You and your First Tape Recorder
You and Your First Tape Recorder - Your friends with you had a longer attention span though.

It’s March 1959 – You’re A Teenager – You Live In New York – Your Parents Bought You A Tape Recorder For Christmas – They Are Regretting It.

You and your First Tape Recorder

You and Your First Tape Recorder – Your friends wish you had a longer attention span though.


New York AM Radio Dial Hopping – March, 1959 – Gordon Skene Sound Collection –

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You finally got it. After months of hounding, hinting and placing copies of magazines with Webcor ads all around your apartment, your parents finally broke down and got you a tape recorder for Christmas. Two Speeds – you can record on both sides of tape and you can record for a whole hour on each side. Which is good, because you only got one reel of tape and it’s up to you to get more. You don’t have it quite down yet. You only have so much time on a tape before it runs out, so you can’t exactly record whole songs, or even much of your favorite disc-jockey. But you don’t care – you take your tape recorder everywhere – every time Alan Freed announces a new song, you hit the record button. And if you like it, you keep it – if you don’t, you can erase it – most of the time you miss the names of the songs because you’re either late hitting the record button, or busy erasing the song after.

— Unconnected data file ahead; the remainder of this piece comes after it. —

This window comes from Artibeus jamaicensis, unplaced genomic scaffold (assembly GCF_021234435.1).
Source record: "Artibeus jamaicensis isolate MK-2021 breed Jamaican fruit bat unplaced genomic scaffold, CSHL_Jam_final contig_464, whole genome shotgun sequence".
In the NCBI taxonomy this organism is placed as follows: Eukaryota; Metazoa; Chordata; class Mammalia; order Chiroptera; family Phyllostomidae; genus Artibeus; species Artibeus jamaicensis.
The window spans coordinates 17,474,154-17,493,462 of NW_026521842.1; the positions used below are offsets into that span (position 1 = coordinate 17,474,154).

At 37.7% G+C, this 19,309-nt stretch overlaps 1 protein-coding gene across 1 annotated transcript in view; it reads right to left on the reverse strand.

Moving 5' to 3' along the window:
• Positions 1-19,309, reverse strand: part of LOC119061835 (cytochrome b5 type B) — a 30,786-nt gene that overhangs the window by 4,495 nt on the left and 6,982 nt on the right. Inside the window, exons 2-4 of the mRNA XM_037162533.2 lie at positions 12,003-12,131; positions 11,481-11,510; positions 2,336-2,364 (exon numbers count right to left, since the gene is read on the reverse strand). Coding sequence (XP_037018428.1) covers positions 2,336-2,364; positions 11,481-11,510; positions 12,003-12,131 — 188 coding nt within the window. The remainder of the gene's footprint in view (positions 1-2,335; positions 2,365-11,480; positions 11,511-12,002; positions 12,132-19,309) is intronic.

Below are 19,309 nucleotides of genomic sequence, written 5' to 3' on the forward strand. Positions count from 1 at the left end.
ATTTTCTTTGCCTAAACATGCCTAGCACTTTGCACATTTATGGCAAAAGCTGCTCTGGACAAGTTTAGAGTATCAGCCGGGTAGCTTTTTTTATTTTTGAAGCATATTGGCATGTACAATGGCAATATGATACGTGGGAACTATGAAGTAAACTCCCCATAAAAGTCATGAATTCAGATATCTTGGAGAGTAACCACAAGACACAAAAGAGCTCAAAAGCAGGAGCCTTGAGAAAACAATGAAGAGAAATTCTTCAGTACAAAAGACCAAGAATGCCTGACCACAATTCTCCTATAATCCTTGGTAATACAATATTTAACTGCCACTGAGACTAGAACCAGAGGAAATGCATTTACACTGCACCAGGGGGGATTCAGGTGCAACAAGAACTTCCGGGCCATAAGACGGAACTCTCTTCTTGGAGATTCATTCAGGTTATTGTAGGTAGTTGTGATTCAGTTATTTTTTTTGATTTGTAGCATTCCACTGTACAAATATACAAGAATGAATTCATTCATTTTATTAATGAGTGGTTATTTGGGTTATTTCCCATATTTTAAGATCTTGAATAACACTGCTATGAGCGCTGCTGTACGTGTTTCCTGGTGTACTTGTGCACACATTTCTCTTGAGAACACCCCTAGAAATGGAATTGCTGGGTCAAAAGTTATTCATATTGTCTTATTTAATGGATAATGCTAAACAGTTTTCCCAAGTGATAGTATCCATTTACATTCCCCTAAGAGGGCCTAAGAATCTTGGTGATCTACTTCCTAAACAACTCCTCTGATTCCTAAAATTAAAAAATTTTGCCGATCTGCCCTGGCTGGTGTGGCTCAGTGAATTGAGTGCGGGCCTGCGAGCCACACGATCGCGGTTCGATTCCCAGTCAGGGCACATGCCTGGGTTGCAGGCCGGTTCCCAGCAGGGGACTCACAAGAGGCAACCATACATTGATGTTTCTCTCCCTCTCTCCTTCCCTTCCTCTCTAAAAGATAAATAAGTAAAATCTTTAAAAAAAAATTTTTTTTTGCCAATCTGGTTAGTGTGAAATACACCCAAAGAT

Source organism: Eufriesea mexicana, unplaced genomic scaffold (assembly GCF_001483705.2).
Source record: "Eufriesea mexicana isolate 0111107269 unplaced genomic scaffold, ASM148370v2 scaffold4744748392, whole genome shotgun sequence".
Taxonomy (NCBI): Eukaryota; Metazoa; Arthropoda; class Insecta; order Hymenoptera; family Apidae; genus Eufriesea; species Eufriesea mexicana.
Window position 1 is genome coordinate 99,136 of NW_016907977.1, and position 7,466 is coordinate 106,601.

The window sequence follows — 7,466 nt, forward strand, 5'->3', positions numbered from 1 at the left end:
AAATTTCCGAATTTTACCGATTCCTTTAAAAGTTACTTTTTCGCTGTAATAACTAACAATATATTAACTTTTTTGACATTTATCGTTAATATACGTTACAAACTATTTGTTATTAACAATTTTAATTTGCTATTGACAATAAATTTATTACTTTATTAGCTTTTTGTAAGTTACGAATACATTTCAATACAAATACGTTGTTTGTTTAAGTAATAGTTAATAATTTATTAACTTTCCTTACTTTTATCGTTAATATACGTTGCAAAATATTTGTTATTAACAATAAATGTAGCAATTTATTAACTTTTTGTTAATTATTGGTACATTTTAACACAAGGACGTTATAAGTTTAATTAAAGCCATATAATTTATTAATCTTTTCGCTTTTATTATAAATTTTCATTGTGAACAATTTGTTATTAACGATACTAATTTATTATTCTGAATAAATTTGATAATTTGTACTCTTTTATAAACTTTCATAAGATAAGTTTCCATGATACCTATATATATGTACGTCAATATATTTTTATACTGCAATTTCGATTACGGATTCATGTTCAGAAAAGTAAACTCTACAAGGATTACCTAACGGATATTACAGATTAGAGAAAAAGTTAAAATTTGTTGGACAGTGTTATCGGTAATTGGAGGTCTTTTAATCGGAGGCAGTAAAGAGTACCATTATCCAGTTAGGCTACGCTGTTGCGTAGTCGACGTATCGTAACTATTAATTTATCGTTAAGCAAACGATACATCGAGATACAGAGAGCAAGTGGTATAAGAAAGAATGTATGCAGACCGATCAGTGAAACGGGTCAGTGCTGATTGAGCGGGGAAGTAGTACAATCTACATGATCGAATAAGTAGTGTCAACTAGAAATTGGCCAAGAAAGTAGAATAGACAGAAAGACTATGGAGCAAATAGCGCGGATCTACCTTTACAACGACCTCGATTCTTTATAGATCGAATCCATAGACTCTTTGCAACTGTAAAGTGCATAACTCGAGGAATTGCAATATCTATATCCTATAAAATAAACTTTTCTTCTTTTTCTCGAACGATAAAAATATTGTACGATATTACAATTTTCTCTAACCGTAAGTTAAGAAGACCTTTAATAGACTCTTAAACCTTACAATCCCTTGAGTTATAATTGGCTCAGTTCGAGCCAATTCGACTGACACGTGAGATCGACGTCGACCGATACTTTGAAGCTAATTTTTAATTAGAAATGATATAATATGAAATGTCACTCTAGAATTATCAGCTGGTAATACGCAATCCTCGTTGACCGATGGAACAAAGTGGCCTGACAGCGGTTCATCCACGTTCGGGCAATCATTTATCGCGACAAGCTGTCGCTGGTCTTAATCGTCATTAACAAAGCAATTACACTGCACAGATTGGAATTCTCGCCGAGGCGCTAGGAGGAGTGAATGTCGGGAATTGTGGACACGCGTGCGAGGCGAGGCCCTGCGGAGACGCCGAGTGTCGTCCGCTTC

Still, you’re thrilled and you’re thinking of all the money you’re saving not buying 45s anymore. Your friends aren’t so thrilled, because you’re cutting off the beginnings and endings and no one knows what the name of the song is or who’s singing it. Your parents aren’t thrilled because you play the same tape over and over for days on end and its getting on their nerves.

But you’re just getting started.

Here is an hour’s worth (give or take) of various DJ’s on New York Stations from around March of 1959. Alan Freed figures in there a lot, and a lot of the songs are totally unfamiliar. And, like most kids with tape recorders (and there were a lot, since this was new technology in the 1950s) tapes were a precious commodity and you had to make them last as for as long as you could. So this hour, like a lot of hours, is jumpy and somewhat schizo, but the history contained on these tapes, however disjointed, is invaluable. You’ll also notice the sheer makeup of music genres being played during the average show is wildly all over the map. Further evidence early top-40 radio was a lot more eclectic than we imagined.

Anyway – apologies for the fits and starts and chopped beginnings and endings. If I could go back in time I would tell the kid to knock it off and buy him case of tape just to quit it. But no . . .can’t do that quite yet.

Enjoy anyway.





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1 Response

  1. Pete Tesoro says:

    GREAT STUFF!!!!